On August 19, 1953 the government of the United States executed a coup d'etat in Iran. What was it that angered U.S. policy makers? Why was the CIA sent in to overthrow the democratic government of Iran? The answer -- Dr. Mohammed Mossadegh, the duly elected prime minister, had the intention of nationalizing the oil fields so that the people of Iran would benefit. That single fact was enough to bring about the CIA invasion. Even back then, the official U.S. policy was that the oil under Iran's sands was the property of U.S. corporations. The U.S. coup in Iran was so successful that soon after it, in 1954, the CIA was sent on a similar mission to Guatemala. No, Guatemala did not have oil but it had something else that a U.S. corporation was coveting. The United Fruit company wanted the soil upon which bananas were growing. How dare the people in Guatemala think that they owned the land in their country. The CIA accomplished its mission in Guatemala, and another democracy was obliterated.
For the past 50+ years, the U.S. has had a foreign policy which supports the covert invasion of sovereign nations and the exploitation of their resources. The people of the United States have never successfully challenged this policy. Maybe if the citizens of the U.S. were informed about U.S. foreign policy, they would resist the government when it interferes with other nations. I recommend John Perkins book, Confessions of an Economic Hit Man. When you were in school were you taught about the CIA Iranian coup? Is there an accurate accounting of USA covert aggressions in your child's textbook? Students are rarely taught an accurate history of the U.S. Then they grow up and become talk show hosts with a platform to disseminate the misinformation.
That the CIA orchestrated a coup in Iran is old news, but it is still relevant for two reasons. For the people of Iran, August 19, 1953 is a day of great national historic importance; beyond that, USA interference in the sovereign affairs of Iran continues today. I pose this question to any of the right wing (they are all right wing) spin masters out there on the airways. What moral or legal right allows the U.S. to dictate limits on the weapons of any sovereign nation? Only a twisted sense of logic would allow a nation that has used nuclear weapons to go unchallenged, while debating the nuclear rights of other less aggressive nations.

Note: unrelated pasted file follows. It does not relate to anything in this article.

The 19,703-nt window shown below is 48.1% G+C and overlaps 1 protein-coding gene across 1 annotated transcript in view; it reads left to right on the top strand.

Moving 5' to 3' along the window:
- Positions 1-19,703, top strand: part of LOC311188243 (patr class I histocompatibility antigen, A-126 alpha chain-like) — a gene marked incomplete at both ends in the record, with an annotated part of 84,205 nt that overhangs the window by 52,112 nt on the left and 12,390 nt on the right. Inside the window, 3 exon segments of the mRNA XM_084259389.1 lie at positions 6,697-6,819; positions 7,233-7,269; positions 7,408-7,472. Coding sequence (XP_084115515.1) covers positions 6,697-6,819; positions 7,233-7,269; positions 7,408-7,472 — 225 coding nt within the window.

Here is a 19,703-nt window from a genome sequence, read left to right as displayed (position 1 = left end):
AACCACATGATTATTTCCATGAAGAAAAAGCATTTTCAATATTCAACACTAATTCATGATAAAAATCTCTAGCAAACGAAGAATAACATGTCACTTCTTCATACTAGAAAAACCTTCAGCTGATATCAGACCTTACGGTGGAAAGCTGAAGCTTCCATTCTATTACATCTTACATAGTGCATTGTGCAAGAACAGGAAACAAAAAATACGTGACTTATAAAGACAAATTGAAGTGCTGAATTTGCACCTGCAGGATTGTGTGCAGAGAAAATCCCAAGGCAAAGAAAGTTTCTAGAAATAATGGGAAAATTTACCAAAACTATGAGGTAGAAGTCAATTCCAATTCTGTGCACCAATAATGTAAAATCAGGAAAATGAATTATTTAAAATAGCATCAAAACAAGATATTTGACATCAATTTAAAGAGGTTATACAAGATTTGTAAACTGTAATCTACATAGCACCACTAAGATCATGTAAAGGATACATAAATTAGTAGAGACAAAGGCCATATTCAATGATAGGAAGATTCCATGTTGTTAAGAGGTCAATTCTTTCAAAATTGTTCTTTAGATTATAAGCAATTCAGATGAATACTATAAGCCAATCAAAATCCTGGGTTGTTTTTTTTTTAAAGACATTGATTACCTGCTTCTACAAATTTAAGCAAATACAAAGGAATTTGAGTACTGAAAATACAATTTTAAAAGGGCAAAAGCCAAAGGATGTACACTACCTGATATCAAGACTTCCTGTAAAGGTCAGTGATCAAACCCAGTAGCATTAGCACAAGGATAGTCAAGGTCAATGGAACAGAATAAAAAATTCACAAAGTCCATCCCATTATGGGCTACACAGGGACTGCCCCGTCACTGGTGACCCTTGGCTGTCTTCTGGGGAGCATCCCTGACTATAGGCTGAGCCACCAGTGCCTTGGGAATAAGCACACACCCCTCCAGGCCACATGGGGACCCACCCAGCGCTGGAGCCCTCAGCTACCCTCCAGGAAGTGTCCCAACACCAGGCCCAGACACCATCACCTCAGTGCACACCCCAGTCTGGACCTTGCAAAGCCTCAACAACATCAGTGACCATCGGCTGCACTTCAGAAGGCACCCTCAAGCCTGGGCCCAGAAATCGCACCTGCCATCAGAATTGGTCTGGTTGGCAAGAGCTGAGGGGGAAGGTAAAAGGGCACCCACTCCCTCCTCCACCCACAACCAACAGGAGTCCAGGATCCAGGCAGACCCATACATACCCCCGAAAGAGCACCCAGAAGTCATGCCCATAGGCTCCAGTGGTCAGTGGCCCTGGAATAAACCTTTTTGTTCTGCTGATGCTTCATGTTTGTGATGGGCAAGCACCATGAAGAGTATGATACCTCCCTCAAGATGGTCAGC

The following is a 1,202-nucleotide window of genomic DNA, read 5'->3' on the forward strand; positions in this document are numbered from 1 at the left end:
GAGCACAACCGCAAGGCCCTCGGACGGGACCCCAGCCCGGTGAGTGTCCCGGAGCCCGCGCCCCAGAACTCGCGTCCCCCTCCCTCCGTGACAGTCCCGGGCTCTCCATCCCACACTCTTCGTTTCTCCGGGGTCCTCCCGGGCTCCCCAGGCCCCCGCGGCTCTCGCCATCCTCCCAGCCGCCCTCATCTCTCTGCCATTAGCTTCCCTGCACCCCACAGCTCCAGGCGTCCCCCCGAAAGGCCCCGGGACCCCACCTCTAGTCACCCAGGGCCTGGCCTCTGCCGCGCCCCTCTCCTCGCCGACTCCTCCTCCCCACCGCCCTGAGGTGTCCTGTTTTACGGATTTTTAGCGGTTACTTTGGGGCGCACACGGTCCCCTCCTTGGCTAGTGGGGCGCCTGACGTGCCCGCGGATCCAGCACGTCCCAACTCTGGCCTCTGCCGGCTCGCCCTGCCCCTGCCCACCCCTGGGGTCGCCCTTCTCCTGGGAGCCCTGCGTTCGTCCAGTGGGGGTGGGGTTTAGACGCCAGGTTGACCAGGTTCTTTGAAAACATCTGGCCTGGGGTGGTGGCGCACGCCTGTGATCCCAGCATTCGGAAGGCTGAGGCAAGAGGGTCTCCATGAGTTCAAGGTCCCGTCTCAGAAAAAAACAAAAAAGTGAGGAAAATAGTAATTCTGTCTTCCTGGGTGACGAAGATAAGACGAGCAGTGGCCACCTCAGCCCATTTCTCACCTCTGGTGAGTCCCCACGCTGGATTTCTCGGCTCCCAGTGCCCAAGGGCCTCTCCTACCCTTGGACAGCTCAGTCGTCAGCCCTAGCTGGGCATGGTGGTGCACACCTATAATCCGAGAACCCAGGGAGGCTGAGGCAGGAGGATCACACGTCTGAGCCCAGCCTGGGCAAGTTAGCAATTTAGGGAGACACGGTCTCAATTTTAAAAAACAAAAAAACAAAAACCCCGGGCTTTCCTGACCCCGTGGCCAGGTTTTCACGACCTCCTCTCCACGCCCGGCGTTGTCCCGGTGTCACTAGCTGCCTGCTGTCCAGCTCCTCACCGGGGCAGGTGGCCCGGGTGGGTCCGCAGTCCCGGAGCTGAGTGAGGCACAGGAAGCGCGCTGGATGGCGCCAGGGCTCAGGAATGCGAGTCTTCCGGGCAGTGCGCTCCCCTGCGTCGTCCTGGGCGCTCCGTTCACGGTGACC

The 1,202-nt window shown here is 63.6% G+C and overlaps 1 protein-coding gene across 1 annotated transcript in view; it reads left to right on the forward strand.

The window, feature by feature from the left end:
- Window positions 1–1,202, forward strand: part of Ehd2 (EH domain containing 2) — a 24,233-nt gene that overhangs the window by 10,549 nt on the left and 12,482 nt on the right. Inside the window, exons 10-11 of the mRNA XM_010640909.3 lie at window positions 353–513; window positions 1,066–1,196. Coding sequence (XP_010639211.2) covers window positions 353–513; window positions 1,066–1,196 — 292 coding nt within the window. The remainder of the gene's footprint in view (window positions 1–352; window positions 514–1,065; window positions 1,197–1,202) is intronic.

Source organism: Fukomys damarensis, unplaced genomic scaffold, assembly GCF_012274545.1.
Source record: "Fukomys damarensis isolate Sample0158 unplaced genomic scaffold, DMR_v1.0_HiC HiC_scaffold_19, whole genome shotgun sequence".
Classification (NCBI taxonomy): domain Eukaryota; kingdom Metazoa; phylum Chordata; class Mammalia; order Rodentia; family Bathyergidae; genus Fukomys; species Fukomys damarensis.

One has to ask the question, how many civilians have been killed by Iran with nuclear bombs? If Iran has never killed anyone with a nuclear weapon, maybe weapons in Iranian hands would be less dangerous than nuclear weapons under the control of a nation that has a history of using them to kill civilians. Maybe Iran would use a stockpile of nuclear weapons only as a deterrent. The rest of the world has learned an important lesson with the U.S. invasion and occupation of Iraq as compared to the non-invasion of North Korea. The USA does not openly invade nations that have a nuclear capability.
In a perfect world, there would be no weapons, nuclear or otherwise. The mere existence of any weapon system is evidence of man's inability to use reason and critical thinking to solve disputes. The use of any weapon, to harm any civilian, anywhere is a mind numbing moral failure... not only the use, but also the financing, design, manufacture, stock piling, or transport of any weapon. The engineer at Raytheon in Massachusetts is as complicit as the triggerman on the ground in Iraq. The taxpayer who finances the war machine is also complicit, as is every voter who ever voted for a candidate who supports the funding of the military.
This is not a perfect world. In the real world past behavior is often predictive of future behavior. Based on that principle, one can conclude that the world will not be safe until the United States gives up all of its nuclear weapons. Any nation that has ever used nuclear weapons should be banned from ever having them. Unfortunately, the United States is still enamored with the mushroom cloud. On April 15, 2006, Washington Post Staff writer, Walter Pincus reported, "By the end of the year, the government plans to select the design of a new generation of nuclear warheads that would be more dependable..." The Pentagon has big plans for the planet. The Pentagon is part of the government. We are the government. You and I are responsible for the actions of the government. The moral responsibility is ours.
The United States owes reparations to the people of Iran. How much should be paid for the 1953 coup? How much is a democracy worth? Here's a thought. Suppose the U.S. gave all of its nuclear weapons to Iran. Would that be a win, win, win scenario? The world would be safer because the only nation that had ever used nukes would no longer have any. The people of Iran would be compensated for the 1953 coup. The U.S. taxpayers would be spared a bill for reparations.
Rosemarie Jackowski is an advocacy journalist living in Vermont. She can be reached at: email@example.com.
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